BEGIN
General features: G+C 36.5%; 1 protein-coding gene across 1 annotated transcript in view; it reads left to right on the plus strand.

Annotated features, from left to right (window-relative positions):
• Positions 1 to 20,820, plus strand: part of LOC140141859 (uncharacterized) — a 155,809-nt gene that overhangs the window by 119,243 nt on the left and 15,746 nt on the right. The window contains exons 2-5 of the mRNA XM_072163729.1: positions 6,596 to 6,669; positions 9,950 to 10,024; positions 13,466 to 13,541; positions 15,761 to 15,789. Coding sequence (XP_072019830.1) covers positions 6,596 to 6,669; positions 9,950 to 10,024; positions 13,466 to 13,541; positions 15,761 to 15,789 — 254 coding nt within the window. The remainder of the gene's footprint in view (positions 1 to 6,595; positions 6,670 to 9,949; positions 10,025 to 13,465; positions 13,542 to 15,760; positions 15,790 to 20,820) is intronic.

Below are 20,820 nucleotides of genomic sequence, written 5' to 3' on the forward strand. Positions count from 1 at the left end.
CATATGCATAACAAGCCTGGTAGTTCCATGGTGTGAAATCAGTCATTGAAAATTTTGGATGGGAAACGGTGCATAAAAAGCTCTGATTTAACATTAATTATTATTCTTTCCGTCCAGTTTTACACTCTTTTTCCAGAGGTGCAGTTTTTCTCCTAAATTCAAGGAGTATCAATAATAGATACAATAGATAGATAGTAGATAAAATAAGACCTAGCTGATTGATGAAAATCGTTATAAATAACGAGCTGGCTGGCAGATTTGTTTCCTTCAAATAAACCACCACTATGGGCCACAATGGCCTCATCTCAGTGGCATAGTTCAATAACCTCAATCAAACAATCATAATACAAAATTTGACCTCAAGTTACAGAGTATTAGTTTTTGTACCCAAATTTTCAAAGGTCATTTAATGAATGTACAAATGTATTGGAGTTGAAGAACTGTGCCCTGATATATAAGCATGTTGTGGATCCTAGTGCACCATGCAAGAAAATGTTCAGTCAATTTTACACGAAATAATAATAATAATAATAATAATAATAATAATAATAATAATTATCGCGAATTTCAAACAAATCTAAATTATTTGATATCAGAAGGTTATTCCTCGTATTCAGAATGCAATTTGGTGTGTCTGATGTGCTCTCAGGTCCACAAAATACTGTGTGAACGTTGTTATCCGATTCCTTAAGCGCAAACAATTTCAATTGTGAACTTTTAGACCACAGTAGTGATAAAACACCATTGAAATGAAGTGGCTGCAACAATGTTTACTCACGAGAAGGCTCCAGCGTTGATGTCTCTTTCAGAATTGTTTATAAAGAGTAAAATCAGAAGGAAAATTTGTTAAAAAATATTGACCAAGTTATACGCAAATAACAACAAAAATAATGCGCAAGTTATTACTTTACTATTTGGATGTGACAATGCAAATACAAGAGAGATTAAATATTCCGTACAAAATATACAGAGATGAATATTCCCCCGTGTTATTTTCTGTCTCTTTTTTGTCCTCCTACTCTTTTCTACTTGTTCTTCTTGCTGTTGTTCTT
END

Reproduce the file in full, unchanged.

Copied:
General features: G+C 36.5%; 1 protein-coding gene across 1 annotated transcript in view; it reads left to right on the plus strand.

Annotated features, from left to right (window-relative positions):
• Positions 1 to 20,820, plus strand: part of LOC140141859 (uncharacterized) — a 155,809-nt gene that overhangs the window by 119,243 nt on the left and 15,746 nt on the right. The window contains exons 2-5 of the mRNA XM_072163729.1: positions 6,596 to 6,669; positions 9,950 to 10,024; positions 13,466 to 13,541; positions 15,761 to 15,789. Coding sequence (XP_072019830.1) covers positions 6,596 to 6,669; positions 9,950 to 10,024; positions 13,466 to 13,541; positions 15,761 to 15,789 — 254 coding nt within the window. The remainder of the gene's footprint in view (positions 1 to 6,595; positions 6,670 to 9,949; positions 10,025 to 13,465; positions 13,542 to 15,760; positions 15,790 to 20,820) is intronic.

Below are 20,820 nucleotides of genomic sequence, written 5' to 3' on the forward strand. Positions count from 1 at the left end.
CATATGCATAACAAGCCTGGTAGTTCCATGGTGTGAAATCAGTCATTGAAAATTTTGGATGGGAAACGGTGCATAAAAAGCTCTGATTTAACATTAATTATTATTCTTTCCGTCCAGTTTTACACTCTTTTTCCAGAGGTGCAGTTTTTCTCCTAAATTCAAGGAGTATCAATAATAGATACAATAGATAGATAGTAGATAAAATAAGACCTAGCTGATTGATGAAAATCGTTATAAATAACGAGCTGGCTGGCAGATTTGTTTCCTTCAAATAAACCACCACTATGGGCCACAATGGCCTCATCTCAGTGGCATAGTTCAATAACCTCAATCAAACAATCATAATACAAAATTTGACCTCAAGTTACAGAGTATTAGTTTTTGTACCCAAATTTTCAAAGGTCATTTAATGAATGTACAAATGTATTGGAGTTGAAGAACTGTGCCCTGATATATAAGCATGTTGTGGATCCTAGTGCACCATGCAAGAAAATGTTCAGTCAATTTTACACGAAATAATAATAATAATAATAATAATAATAATAATAATAATAATTATCGCGAATTTCAAACAAATCTAAATTATTTGATATCAGAAGGTTATTCCTCGTATTCAGAATGCAATTTGGTGTGTCTGATGTGCTCTCAGGTCCACAAAATACTGTGTGAACGTTGTTATCCGATTCCTTAAGCGCAAACAATTTCAATTGTGAACTTTTAGACCACAGTAGTGATAAAACACCATTGAAATGAAGTGGCTGCAACAATGTTTACTCACGAGAAGGCTCCAGCGTTGATGTCTCTTTCAGAATTGTTTATAAAGAGTAAAATCAGAAGGAAAATTTGTTAAAAAATATTGACCAAGTTATACGCAAATAACAACAAAAATAATGCGCAAGTTATTACTTTACTATTTGGATGTGACAATGCAAATACAAGAGAGATTAAATATTCCGTACAAAATATACAGAGATGAATATTCCCCCGTGTTATTTTCTGTCTCTTTTTTGTCCTCCTACTCTTTTCTACTTGTTCTTCTTGCTGTTGTTCTT